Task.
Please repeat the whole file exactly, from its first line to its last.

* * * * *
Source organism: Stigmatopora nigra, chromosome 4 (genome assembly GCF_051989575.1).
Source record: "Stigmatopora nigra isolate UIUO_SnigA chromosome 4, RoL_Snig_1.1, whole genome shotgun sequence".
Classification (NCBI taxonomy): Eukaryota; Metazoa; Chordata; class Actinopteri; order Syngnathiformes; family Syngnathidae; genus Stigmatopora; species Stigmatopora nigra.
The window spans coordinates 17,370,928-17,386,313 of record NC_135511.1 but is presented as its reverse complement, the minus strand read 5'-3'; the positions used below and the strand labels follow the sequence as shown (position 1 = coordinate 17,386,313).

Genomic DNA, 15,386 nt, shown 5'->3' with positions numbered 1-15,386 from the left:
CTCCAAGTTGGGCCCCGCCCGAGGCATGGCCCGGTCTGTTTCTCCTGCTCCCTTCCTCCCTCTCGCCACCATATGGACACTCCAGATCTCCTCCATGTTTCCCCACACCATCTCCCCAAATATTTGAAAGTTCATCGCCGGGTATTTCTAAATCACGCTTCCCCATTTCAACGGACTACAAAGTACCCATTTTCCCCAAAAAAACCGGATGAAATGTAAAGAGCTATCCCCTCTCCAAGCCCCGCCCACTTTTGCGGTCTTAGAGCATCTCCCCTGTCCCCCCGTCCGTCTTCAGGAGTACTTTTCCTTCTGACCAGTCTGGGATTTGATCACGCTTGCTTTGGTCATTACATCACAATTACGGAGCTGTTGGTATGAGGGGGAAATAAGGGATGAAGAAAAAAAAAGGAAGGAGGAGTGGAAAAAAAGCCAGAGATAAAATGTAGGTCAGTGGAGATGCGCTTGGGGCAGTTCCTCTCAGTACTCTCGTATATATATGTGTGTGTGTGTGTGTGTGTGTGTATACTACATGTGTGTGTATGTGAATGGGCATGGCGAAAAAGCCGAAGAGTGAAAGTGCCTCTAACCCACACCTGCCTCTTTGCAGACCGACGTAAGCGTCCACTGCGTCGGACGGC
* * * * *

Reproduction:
Source organism: Stigmatopora nigra, chromosome 4 (genome assembly GCF_051989575.1).
Source record: "Stigmatopora nigra isolate UIUO_SnigA chromosome 4, RoL_Snig_1.1, whole genome shotgun sequence".
Classification (NCBI taxonomy): Eukaryota; Metazoa; Chordata; class Actinopteri; order Syngnathiformes; family Syngnathidae; genus Stigmatopora; species Stigmatopora nigra.
The window spans coordinates 17,370,928-17,386,313 of record NC_135511.1 but is presented as its reverse complement, the minus strand read 5'-3'; the positions used below and the strand labels follow the sequence as shown (position 1 = coordinate 17,386,313).

Genomic DNA, 15,386 nt, shown 5'->3' with positions numbered 1-15,386 from the left:
CTCCAAGTTGGGCCCCGCCCGAGGCATGGCCCGGTCTGTTTCTCCTGCTCCCTTCCTCCCTCTCGCCACCATATGGACACTCCAGATCTCCTCCATGTTTCCCCACACCATCTCCCCAAATATTTGAAAGTTCATCGCCGGGTATTTCTAAATCACGCTTCCCCATTTCAACGGACTACAAAGTACCCATTTTCCCCAAAAAAACCGGATGAAATGTAAAGAGCTATCCCCTCTCCAAGCCCCGCCCACTTTTGCGGTCTTAGAGCATCTCCCCTGTCCCCCCGTCCGTCTTCAGGAGTACTTTTCCTTCTGACCAGTCTGGGATTTGATCACGCTTGCTTTGGTCATTACATCACAATTACGGAGCTGTTGGTATGAGGGGGAAATAAGGGATGAAGAAAAAAAAAGGAAGGAGGAGTGGAAAAAAAGCCAGAGATAAAATGTAGGTCAGTGGAGATGCGCTTGGGGCAGTTCCTCTCAGTACTCTCGTATATATATGTGTGTGTGTGTGTGTGTGTGTGTATACTACATGTGTGTGTATGTGAATGGGCATGGCGAAAAAGCCGAAGAGTGAAAGTGCCTCTAACCCACACCTGCCTCTTTGCAGACCGACGTAAGCGTCCACTGCGTCGGACGGC